HomeNewsKarish first condensate export started as planned

Karish first condensate export started as planned

Karish first condensate export started as planned

Israel’s first-ever stream of hydrocarbon liquid (condensate) exports has launched from Energean’s Karish development in the eastern Mediterranean, a landmark moment for a country once vulnerable to a lack of domestic energy supplies. The nation’s first overseas shipment was loaded from the Energean Power Floating Production Storage and Offloading (FPSO) unit. The cargo has been sold as part of a multi cargo marketing agreement with Vitol; the first of a new source of East Med energy to reach Europe.

Energean’s FPSO is part of a development that has been politically controversial because of its location on a once-disputed maritime border between Israeli and Lebanese waters. After years of indirect negotiations, a US-backed agreement was reached in October 2022 that demarcated a maritime border between the Karish gasfield and the prospect Qana gasfield on the Lebanese side.

Energean started production at Karish late last year and France’s TotalEnergies is due to begin drilling the Qana gasfield later in 2023. The Seliger Aframax tanker, capable of carrying about 700,000 barrels of crude, was visible on satellite tracking next to the Energean Power FPSO. A firefighting vessel, the EDT Aurora from Cyprus, was also positioned near the tankers. Vitol, the world’s largest independent oil trader, has a deal to offtake and market the Karish cargoes internationally, Energean said.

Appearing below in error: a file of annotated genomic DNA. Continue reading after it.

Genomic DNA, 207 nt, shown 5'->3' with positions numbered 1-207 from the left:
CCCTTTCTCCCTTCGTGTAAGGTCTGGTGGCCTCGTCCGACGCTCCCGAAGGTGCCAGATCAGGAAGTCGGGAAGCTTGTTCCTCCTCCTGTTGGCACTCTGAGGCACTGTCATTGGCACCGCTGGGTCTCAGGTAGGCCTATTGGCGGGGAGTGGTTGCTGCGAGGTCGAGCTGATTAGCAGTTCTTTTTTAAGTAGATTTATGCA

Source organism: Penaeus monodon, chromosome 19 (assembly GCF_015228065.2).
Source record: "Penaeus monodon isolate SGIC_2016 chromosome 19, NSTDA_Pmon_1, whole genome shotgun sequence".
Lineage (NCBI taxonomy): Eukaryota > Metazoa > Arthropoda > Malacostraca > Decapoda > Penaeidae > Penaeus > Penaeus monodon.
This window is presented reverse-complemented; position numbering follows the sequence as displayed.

Energean’s CEO Mathios Rigas said he was happy to help Israel join “the club of international oil exporters” and said it was a “milestone” for the company. In the past decade, multiple discoveries in the waters of the eastern Mediterranean have helped reduce Israel’s dependence on imported fossil fuels. Israel is now self-sufficient in natural gas, which has reduced its reliance on coal and helped smooth ties with its neighbors through export agreements to Egypt and Jordan, although it still imports the majority of its crude oil.

While Karish is primarily a gas field, the success of its associated oil production is crucial to the economics of the project for Energean, according to people familiar with the matter. The price Energean receives for the gas it produces at Karish is lower than international prices because Israel is a relatively isolated market. But the associated oil can be shipped internationally by tanker with Energean expected to get closer to the global price for its crude, which will be known as Karish Blend.

Israel’s largest gas field, Leviathan, which started up in 2019, also produces some associated crude oil (condensate) that is sent to domestic refineries. Energean’s oil and gas production, which includes operations in Israel, Egypt, Italy and Croatia, is expected to rise with the ramp-up of Karish from about 41,000 barrels of oil equivalent a day to 150,000 boe/d by the end of the year and 200,000 boe/d in 2024. Israel is still largely reliant on imported crude for its 300,000 b/d refining sector, with domestic demand of about 250,000 b/d.

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